UF Study Finds New Way to Detect Athlete Concussions Earlier

A new study at UF looks to keep athletes in contact sports safer. GTN's Mayci McLeod has the story. Robert Cox, Director of Camp Blue Wave, says, "My son had a concussion in lacrosse season this year and so it was almost a full month of tests and everything he had to go through before he could go back to action."Concussions affect athletes of all ages and the symptoms can be subtle and difficult to diagnose. But, that head injury can have serious long term affects. Researchers at the University of Florida have developed a way to detect concussions much faster-- before the player even leaves the field. Every college athlete is required to take a series of baseline tests to show their mental abilities when they are healthy. Dr. Jay Clugston, UF Team Physician, says, "Our first tests we do are centered on cognition-- such as memory and attention, and we do a balance test."But he says there is a need for a test that is easier to take and focuses on a different type of brain function. During a UF study, the King-Devick vision test was added to the baseline tests for athletes in football, lacrosse, and soccer. Dr. Clugston says, "They look at a screen on an iPad and there's numbers on the screen, and the athlete reads them from left to right, top to bottom, then they have two more screens that are a little bit harder with different spacing, at at the end of those three screens they get a total time. So it's really easy to do and it's one number that doesn't require a lot of interpretation. You just compare it to what their baseline score was and if they're slower or worse, then you suspect an injury may be there and they may have a concussion." He says when combined with the other tests, the series is 100% accurate in recognizing concussions. Dr. Clugston says the sooner a concussion is diagnosed, the better.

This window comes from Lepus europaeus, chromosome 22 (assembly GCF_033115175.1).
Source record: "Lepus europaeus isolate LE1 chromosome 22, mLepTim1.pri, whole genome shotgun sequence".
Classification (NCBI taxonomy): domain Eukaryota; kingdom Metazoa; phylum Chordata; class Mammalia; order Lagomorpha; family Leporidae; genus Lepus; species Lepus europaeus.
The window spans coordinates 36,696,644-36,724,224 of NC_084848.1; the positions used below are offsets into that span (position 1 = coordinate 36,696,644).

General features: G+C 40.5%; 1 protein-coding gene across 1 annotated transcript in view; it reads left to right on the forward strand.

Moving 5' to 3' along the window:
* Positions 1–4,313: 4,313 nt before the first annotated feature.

Dr. Clugston says, "If they're concussed and they're playing and they get hit again, they're at risk of having worse symptoms, taking a lot longer to recover so they miss more practices and games."

He says further brain damage could cause more permanent problems and, in some cases, death. Dr. Clugston says he hopes the results of the study will lead to more schools and athletic programs adding vision tests to their concussion protocol.

close video ad
Unmutetoggle ad audio on off